The Pacific Grizzly began sinking last night and is now almost half submerged at low tide

Clean up ongoing, salvage to begin on sunken Pacific Grizzly at Bella Coola Harbour

The Pacific Grizzly is underwater and the cause of her demise is still being investigated.


The Pacific Grizzly is underwater and the cause of her demise is still being investigated.

“At this time, the Harbour Authority is considering this an unfortunate incident,” said Garrett Newkirk, President of the Bella Coola Harbour Authority.

The vessel went down late last week, and it was apparently very quick.

“I check the boat daily or every other day,” said Leonard Ellis, owner. “That particular day I only viewed the boat from the parking lot, but there was no indication anything was wrong.”

Ellis admits the boat needed repairs, but cited financial strain a major obstacle in keeping the vessel up to date. The Pacific Grizzly is a historic vessel, with a 75-foot wooden plank hull. It was built in Vancouver by Boeing in 1936, and Ellis ran a guide-outfitting/hunting business with the Pacific Grizzly for many years, which he said generated $500,000 per year at its height.

“It’s a very large, old, wooden hull vessel that requires a large cash flow to maintain,” he said. “Business just hasn’t been good enough to generate that kind of money.”

Ellis said that he has been trying to deal with the boat for years, having sold it twice at auction only to have both deals fall through, calling the current scenario his “worst nightmare.”

“I can’t just remove it that easily,” he explained. “I tried everything and exhausted all possibilities of trying to sell it. My back’s up against the wall.”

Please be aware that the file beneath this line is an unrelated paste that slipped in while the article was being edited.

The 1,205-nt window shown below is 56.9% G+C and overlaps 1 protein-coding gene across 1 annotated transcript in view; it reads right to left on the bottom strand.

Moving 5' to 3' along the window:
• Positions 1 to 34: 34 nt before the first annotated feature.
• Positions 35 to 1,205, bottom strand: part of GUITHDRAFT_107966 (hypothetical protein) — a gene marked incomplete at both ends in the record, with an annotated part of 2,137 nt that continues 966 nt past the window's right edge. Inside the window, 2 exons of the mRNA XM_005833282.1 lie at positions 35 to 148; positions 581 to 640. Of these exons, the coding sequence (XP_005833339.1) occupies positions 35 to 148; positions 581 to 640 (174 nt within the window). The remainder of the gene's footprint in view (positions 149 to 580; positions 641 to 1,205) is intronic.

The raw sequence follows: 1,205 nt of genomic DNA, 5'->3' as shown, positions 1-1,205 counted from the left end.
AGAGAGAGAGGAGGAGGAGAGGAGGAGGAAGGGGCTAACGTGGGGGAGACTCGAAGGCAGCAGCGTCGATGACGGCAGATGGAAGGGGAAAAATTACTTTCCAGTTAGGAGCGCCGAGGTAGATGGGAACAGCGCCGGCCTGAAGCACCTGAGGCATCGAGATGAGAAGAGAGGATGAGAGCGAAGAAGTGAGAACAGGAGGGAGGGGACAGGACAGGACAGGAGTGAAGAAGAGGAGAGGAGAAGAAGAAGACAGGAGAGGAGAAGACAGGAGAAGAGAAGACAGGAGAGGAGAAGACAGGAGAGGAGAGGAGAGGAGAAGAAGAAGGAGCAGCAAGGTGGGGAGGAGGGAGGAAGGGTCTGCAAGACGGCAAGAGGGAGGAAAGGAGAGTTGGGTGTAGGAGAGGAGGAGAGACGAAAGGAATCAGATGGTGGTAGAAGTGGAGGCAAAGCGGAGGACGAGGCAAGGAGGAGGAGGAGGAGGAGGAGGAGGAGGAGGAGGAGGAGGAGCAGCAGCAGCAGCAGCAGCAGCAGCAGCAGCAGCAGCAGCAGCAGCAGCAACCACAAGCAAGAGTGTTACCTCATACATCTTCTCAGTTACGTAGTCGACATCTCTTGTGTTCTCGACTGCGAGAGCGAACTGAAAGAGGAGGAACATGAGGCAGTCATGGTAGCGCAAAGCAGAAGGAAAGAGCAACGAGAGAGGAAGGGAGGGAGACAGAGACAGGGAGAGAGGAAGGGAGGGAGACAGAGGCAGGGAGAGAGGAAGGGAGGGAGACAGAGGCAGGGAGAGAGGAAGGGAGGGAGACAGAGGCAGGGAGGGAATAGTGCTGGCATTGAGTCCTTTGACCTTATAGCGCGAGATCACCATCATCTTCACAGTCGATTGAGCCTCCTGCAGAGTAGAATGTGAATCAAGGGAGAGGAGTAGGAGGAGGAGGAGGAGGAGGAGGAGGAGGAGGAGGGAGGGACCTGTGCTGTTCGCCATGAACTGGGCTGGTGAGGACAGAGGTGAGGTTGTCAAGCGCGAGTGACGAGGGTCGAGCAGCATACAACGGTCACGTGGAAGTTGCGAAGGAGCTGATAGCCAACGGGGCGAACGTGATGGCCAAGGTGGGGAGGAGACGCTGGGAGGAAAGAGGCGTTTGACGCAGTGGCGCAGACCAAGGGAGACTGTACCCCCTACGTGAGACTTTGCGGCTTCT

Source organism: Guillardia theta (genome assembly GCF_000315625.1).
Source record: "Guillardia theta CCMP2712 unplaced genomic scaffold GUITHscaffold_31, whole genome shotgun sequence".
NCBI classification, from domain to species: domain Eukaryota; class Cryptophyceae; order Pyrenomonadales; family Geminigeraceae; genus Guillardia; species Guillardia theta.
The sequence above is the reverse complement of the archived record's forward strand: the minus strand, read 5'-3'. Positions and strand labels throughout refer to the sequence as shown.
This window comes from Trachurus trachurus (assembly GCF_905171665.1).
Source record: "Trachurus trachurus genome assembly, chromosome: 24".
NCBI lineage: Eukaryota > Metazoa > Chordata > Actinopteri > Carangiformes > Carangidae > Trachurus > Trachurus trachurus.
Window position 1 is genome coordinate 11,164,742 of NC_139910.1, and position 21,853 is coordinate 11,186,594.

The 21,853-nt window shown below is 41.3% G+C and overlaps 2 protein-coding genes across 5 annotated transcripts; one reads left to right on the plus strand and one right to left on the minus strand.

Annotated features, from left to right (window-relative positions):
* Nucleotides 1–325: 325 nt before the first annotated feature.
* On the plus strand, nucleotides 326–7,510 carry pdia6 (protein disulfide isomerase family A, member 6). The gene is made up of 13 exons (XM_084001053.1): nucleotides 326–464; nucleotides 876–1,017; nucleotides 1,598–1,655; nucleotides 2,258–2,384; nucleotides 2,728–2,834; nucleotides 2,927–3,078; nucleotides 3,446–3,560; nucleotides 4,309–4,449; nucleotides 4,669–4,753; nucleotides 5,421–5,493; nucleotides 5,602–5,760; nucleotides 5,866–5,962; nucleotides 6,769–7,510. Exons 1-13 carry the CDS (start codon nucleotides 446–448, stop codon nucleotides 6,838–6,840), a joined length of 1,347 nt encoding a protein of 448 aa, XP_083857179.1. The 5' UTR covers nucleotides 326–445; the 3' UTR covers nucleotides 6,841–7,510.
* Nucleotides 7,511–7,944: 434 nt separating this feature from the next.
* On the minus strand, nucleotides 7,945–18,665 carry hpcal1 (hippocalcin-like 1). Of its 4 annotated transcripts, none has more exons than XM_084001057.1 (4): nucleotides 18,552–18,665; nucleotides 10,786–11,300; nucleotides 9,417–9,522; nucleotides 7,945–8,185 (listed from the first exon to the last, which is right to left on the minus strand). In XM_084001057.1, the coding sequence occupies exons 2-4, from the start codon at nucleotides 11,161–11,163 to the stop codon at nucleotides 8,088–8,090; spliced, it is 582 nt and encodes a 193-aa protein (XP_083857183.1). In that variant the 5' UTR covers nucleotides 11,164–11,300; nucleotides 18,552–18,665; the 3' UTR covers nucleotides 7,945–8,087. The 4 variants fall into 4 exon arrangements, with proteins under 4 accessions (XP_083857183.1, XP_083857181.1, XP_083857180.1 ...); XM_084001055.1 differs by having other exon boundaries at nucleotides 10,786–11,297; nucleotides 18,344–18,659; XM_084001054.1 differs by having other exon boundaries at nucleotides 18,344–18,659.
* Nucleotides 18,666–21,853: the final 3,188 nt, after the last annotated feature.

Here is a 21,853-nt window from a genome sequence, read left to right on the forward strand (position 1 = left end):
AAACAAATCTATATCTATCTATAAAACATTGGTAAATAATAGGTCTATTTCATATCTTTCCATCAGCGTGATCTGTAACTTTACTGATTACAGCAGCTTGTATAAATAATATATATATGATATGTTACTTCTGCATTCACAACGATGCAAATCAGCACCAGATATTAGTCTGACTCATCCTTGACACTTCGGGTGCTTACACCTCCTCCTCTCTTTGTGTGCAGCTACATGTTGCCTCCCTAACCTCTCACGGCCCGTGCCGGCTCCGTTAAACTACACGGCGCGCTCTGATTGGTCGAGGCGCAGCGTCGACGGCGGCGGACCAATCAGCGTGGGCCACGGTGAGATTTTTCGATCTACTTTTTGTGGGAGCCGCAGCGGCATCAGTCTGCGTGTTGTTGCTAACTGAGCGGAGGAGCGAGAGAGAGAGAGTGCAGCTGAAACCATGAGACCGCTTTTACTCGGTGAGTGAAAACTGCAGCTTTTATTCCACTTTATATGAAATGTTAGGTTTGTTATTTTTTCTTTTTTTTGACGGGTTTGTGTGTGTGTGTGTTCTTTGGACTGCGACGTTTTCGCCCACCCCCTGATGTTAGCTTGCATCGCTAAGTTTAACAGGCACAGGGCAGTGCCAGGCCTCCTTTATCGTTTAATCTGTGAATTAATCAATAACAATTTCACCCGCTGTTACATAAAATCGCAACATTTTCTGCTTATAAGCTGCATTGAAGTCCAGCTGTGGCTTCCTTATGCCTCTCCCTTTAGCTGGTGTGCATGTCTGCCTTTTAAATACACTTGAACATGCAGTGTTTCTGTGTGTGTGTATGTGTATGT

Ellis says there is a variety of possibilities as to why the boat sank, and he isn’t ruling anything out, including foul play by “eco-terrorists.”

“Given it sunk so quickly, I suspect something major may happened to the hull below waterline,” said Ellis. “At that time there was quite a bad wind and rain squall going through the harbour and there was lots of activity. The cause of the sinking is yet to be determined and we will not know anything until we can raise the vessel and inspect the hull for damage.”

Newkirk agrees. “Nothing will be determined until the vessel is brought back up,” he said. “The Harbour has known the vessel is in poor shape, but the Harbour cannot simply ask someone to leave because the vessel looks bad. Derelict vessels are a problem up and down the coast and every single harbour in B.C. is dealing with issues like this. Shearwater Marine has been contracted by the vessel owner to remove the vessel at the owners expense, with work to begin as soon as possible.”

Clean-up efforts were mobilized as soon as the vessel began to sink, with Harbour employee Carl Schooner, volunteers, the Nuxalk Coastal Guardian Watchmen, and Newkirk and Ellis. Authorities were very pleased with the professional response by all involved.

“We used every mop-up and containment boom available to us,” said Newkirk. “The Coast Guard has now taken over the clean up operation and they have said they were very happy with the local response.”

Ellis estimated the tanks were about half-full when the vessel went under, containing about 100 gallons of diesel. He said he believes the containment efforts to stop the diesel from leaking from the vent tanks were successful early on and that no more fuel is leaking from the boat.

The Coast Guard is now supervising the operation and will be working with the owner, who is fully responsible for all clean up costs and the cost of removing the vessel from the harbour.

“The Ministry of Environment Agent  is satisfied that there is no Environmental damage and that the situation is under control,” Ellis stated. “The Coast Guard is satisfied as well, and now I have to look at the salvage operation and how to safely remove it from the harbour.”

A barge arrived from Shearwater over the weekend and the vessel is expected to be taken apart by an excavator as a salvage operation and transported out of the harbour.

“We are waiting for the appropriate tides to start the work,” said Ellis. “This is not how I wanted the Pacific Grizzly to end her run.”

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